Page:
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“Preparedness requires more than emergency plans and simulation exercises,” said PAHO director Dominican Dr Carissa F Etienne in addressing the 4th Global Symposium on Health Systems Research here.
“It means strengthening core aspects of health systems, from human resources and access to medicines, to health information systems and even legal measures to support public health action.”
Etienne’s remarks were made before an audience of more than 2,000 experts at the symposium that was co-sponsored by Health Systems Global, PAHO, the World Health Organization, the Alliance for Health Policy and Systems Research, the Canadian Society for International Health, Canada’s International Development Research Centre and the Canadian Institutes of Health Research.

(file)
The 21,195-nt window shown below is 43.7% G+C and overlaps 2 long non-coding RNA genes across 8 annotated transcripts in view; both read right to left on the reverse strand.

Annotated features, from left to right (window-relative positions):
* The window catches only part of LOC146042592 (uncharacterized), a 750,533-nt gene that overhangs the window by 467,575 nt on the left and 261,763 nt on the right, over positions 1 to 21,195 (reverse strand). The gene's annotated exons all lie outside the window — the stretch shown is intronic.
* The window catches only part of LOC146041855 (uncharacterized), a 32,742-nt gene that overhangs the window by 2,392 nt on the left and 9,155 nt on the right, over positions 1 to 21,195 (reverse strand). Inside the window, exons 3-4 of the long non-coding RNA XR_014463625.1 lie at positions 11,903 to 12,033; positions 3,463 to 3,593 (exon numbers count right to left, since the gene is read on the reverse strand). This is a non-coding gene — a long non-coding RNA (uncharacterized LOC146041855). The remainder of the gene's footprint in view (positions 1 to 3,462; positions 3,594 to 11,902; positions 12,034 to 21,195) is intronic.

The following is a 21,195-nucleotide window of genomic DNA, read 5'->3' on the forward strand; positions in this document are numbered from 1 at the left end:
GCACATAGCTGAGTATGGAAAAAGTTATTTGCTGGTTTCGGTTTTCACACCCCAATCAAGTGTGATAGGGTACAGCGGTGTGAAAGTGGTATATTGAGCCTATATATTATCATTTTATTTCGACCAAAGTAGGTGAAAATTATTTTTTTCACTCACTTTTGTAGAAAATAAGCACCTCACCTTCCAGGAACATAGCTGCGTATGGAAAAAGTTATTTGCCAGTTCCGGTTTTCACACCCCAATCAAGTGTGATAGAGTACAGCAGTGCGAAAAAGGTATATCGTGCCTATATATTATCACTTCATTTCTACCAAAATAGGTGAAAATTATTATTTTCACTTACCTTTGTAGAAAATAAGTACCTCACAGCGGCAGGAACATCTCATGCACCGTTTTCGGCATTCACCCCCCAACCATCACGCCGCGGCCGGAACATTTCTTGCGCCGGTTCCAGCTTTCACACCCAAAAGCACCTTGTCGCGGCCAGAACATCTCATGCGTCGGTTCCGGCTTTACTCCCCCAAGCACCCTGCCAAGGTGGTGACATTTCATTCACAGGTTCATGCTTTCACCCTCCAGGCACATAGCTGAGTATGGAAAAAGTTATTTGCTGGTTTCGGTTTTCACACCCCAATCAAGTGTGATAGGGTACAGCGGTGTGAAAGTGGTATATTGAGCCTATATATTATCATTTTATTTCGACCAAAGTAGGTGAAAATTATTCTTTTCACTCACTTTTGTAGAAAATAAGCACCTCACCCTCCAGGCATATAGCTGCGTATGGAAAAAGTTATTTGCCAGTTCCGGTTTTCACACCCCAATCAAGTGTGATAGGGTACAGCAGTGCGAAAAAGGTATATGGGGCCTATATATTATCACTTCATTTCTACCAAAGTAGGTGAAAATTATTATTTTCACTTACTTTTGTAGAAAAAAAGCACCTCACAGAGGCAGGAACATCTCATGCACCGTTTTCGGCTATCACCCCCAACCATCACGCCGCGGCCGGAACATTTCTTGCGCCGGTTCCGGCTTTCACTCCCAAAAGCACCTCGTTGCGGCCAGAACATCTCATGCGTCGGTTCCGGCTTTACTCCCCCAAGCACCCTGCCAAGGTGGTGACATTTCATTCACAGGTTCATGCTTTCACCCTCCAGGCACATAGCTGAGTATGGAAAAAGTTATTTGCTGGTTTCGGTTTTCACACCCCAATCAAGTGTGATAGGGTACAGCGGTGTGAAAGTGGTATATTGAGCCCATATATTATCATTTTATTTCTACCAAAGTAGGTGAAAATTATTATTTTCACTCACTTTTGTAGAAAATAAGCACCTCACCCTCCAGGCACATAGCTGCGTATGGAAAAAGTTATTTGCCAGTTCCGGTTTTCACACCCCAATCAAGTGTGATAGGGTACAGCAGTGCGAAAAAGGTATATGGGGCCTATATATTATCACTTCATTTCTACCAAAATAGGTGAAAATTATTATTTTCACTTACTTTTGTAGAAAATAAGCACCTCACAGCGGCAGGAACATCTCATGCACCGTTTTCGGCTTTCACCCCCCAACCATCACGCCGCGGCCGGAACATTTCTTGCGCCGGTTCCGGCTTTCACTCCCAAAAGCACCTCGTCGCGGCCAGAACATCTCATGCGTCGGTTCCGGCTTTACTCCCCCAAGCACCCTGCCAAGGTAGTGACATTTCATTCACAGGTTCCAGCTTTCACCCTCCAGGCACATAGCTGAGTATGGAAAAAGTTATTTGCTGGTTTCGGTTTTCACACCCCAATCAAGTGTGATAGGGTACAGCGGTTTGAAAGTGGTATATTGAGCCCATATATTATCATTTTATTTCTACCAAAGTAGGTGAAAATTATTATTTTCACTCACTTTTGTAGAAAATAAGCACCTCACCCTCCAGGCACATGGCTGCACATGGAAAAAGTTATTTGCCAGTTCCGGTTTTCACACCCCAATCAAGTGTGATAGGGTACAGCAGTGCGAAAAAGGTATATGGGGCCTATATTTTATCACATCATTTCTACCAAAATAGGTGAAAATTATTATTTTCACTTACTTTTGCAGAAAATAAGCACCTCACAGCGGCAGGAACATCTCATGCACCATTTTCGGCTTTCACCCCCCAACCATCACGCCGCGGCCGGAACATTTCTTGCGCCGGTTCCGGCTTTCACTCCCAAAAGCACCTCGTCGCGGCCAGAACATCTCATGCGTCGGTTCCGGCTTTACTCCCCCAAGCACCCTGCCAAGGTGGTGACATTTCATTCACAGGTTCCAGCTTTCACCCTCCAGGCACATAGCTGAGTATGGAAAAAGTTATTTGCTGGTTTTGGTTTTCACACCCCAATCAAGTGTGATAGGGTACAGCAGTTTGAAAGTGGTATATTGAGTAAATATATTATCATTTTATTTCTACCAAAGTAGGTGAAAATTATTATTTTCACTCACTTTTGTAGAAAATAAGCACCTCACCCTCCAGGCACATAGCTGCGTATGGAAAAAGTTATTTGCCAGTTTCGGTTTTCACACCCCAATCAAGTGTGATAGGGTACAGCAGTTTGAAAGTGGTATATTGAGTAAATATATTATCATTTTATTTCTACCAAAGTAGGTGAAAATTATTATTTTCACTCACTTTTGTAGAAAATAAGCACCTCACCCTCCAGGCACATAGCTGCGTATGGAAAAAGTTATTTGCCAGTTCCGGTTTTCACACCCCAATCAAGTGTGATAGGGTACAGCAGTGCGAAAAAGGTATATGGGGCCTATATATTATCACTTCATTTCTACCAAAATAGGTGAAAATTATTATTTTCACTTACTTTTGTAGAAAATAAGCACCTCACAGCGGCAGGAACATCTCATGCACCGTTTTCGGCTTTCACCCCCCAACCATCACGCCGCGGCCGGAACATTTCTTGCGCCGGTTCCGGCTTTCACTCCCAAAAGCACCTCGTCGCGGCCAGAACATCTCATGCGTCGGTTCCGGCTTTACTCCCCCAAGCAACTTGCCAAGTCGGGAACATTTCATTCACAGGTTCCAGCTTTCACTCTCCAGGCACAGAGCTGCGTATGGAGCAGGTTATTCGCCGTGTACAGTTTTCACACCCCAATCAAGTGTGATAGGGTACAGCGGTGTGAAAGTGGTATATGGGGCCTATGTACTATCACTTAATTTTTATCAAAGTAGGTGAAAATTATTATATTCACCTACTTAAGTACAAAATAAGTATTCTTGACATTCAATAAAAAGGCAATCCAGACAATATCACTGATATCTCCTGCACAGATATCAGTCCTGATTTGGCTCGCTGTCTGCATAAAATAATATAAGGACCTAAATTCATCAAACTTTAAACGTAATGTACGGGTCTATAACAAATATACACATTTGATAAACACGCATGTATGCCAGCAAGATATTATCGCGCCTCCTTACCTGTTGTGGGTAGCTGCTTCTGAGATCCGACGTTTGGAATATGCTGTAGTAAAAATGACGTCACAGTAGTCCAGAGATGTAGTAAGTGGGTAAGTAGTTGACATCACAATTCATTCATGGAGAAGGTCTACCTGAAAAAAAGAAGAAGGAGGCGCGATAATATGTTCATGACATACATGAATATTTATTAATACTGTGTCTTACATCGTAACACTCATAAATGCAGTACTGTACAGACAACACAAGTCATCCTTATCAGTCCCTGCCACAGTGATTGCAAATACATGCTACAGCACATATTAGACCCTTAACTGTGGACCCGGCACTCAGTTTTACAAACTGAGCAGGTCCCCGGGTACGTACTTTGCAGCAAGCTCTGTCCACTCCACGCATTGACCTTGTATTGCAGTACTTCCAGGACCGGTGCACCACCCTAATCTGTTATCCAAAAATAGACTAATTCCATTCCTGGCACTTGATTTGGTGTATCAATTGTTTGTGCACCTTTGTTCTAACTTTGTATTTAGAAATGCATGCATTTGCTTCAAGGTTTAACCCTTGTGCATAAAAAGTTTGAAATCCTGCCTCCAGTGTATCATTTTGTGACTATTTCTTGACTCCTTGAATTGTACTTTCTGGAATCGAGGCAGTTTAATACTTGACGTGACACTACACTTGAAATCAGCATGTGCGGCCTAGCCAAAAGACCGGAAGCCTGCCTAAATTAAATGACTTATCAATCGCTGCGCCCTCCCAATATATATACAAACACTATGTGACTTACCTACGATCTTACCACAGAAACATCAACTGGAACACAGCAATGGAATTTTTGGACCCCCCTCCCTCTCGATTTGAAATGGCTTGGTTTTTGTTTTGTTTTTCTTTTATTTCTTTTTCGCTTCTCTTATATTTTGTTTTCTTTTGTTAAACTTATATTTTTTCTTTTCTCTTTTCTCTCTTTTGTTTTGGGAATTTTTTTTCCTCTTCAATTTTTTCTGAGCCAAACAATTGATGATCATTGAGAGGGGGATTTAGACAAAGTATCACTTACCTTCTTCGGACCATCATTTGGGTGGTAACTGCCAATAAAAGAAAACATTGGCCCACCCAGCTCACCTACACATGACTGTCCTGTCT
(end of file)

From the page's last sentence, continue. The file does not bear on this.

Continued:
Investing in health systems resilience is “considerably more cost-effective” than financing emergency response and is likely to better protect people’s health and wellbeing in both emergencies and normal times, said Etienne.
“Fragile health systems increase the vulnerability of populations to external risks that impact health and well-being, health protection, and ultimately social and economic development,” she said.
“Again and again we see this, through epidemics of H1N1 influenza, Chikungunya and Zika virus; through earthquakes in Chile and Ecuador; hurricanes in Haiti and the Bahamas; and through the effects of climate change on health.”